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What is Allegra?

The active ingredient of Allegra is fexofenadine. This drug generally does not cause drowsiness—in fact, it has the least reported frequency of drowsiness or sedation of the newer generation antihistamines. Like the others, its effects can last for 24 hours (Howarth, 1999), and it can start working in one hour after the first dose (Allegra, n.d.). Allegra helps improve the symptoms of sneezing, runny nose, itchy nose/mouth/throat, and itchy, watery, or red eyes. It can be used to treat seasonal allergies in children as young as two years old. Allegra comes in either 24-hour or 12-hour doses; available forms include tablets, gelcaps, quick-dissolving tablets, and syrup. Headache is the most common side effect reported; others include dizziness, diarrhea, vomiting, pain in the arms, legs, or back, pain during menstrual periods, and cough (MedlinePlus, 2017).

What is Zyrtec?

The active ingredient of Zyrtec is a newer generation antihistamine, cetirizine. This drug is generally nonsedating but did cause drowsiness in 14% of people in clinical trials—not as much as the first-generation antihistamines (Zyrtec, n.d.). Zyrtec is effective against seasonal allergy symptoms like runny nose, itchy eyes, nasal congestion, sneezing, hives, allergic rhinitis, etc. Zyrtec begins working within the first hour after taking it and can last 24 hours (Day, 2001). It can be used to treat seasonal allergies in children as young as two years old. It is available in tablets, syrup, dissolving tablets, and liquid gels. Other than drowsiness in some people, other side effects of Zyrtec include headaches, dry mouth, stomach pain, or vomiting (MedlinePlus, 2018). There is another antihistamine available over the counter that you may have heard about: Xyzal. The active ingredient in Xyzal is levocetirizine. If you look closely, the active ingredient in Xyzal looks like that of Zyrtec, cetirizine—that is because the compounds are similar. Xyzal is formulated with a different form of cetirizine, called levocetirizine.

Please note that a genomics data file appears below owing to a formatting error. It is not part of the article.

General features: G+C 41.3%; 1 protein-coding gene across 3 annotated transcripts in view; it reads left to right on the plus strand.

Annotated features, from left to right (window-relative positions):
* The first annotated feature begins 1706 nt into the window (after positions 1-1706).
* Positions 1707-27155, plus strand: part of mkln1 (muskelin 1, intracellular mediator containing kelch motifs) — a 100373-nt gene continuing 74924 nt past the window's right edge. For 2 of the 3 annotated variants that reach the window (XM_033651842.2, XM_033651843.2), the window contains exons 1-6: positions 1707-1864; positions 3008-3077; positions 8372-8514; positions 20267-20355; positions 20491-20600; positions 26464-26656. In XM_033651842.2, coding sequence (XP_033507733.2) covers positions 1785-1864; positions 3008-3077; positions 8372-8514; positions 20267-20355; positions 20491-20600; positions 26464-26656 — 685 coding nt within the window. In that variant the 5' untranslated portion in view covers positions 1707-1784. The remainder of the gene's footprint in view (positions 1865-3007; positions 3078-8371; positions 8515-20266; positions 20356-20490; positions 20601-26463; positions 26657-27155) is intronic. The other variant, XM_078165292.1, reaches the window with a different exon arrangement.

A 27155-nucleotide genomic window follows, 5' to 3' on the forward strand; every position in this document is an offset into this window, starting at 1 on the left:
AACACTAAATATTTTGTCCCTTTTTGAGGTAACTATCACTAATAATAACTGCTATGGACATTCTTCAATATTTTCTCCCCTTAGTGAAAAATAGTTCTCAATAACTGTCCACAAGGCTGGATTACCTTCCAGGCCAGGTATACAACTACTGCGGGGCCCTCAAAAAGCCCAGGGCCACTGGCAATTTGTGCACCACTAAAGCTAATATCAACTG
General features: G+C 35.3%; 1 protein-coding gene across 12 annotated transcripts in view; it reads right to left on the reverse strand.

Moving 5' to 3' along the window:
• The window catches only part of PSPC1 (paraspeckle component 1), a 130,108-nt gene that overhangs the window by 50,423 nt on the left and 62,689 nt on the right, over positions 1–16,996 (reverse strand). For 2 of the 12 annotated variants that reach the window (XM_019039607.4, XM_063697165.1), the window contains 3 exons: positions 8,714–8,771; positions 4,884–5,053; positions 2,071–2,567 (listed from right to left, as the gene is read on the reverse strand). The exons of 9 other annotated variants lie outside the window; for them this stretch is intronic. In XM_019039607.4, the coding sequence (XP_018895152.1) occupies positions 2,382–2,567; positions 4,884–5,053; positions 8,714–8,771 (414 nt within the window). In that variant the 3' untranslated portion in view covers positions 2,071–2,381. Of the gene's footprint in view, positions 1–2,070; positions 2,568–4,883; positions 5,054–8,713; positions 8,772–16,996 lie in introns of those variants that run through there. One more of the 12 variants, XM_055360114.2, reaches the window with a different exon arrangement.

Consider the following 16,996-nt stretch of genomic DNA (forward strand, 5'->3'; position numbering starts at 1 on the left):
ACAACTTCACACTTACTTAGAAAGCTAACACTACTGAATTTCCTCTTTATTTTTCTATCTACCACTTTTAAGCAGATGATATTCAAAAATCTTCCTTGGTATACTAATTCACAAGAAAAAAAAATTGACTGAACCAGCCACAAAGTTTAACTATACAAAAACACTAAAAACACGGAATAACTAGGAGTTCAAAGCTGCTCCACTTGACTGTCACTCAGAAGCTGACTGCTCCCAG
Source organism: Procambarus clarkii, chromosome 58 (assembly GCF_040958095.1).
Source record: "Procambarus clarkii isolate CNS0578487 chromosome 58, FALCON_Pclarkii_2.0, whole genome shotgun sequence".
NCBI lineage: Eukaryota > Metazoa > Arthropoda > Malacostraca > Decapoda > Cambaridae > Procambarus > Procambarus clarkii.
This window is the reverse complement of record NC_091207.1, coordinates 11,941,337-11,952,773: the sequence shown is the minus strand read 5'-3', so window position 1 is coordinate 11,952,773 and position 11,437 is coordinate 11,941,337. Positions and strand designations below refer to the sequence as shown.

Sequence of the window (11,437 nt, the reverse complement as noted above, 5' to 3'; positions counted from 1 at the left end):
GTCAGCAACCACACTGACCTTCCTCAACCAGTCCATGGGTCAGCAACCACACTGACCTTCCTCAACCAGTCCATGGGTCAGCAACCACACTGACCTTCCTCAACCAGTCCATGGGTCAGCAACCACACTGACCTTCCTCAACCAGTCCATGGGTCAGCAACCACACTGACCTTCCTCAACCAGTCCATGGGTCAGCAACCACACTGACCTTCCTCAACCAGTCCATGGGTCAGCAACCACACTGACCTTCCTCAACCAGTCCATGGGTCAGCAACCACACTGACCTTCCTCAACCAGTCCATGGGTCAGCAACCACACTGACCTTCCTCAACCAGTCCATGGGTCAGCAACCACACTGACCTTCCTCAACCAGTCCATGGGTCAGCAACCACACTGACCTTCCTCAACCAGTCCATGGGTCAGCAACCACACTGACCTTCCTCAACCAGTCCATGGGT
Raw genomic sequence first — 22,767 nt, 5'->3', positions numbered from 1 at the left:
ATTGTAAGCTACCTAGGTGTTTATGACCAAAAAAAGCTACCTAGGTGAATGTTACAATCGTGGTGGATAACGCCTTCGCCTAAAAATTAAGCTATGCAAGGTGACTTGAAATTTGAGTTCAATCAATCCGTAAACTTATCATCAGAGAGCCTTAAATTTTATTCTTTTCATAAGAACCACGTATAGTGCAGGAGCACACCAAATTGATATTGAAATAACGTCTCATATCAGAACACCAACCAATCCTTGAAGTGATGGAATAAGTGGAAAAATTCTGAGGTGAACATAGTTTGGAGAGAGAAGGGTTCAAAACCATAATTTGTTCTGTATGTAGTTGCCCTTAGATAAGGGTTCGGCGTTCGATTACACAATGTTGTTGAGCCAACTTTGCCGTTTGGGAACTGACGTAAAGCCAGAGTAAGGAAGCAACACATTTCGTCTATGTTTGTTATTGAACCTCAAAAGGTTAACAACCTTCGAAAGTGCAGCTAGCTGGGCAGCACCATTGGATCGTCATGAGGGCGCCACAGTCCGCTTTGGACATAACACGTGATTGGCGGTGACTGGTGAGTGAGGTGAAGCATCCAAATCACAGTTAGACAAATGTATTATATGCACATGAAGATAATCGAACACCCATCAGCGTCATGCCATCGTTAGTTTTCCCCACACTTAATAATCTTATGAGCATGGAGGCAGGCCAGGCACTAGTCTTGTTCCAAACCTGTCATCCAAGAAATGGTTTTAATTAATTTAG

Comparing Claritin, Allegra, and Zyrtec

Characteristic Claritin (loratadine) Allegra (fexofenadine) Zyrtec (cetirizine)
Starts working in an hour No Yes Yes
Level of drowsiness Low None Low to Medium
Effective for seasonal allergy symptoms Yes Yes Yes
Lasts 24 hours Yes Yes Yes
Children’s doses available (over age 2) Yes Yes Yes
Interaction with food No Yes- do not take with fruit juice No
Use with alcohol No No No

Conclusion

There are many different options for treating allergies, even within a single medication class like antihistamines. In the end, it depends on which medication works best for you and has the least side effects. Talk to your healthcare provider about your symptoms, and together you can decide on the option that is right for you.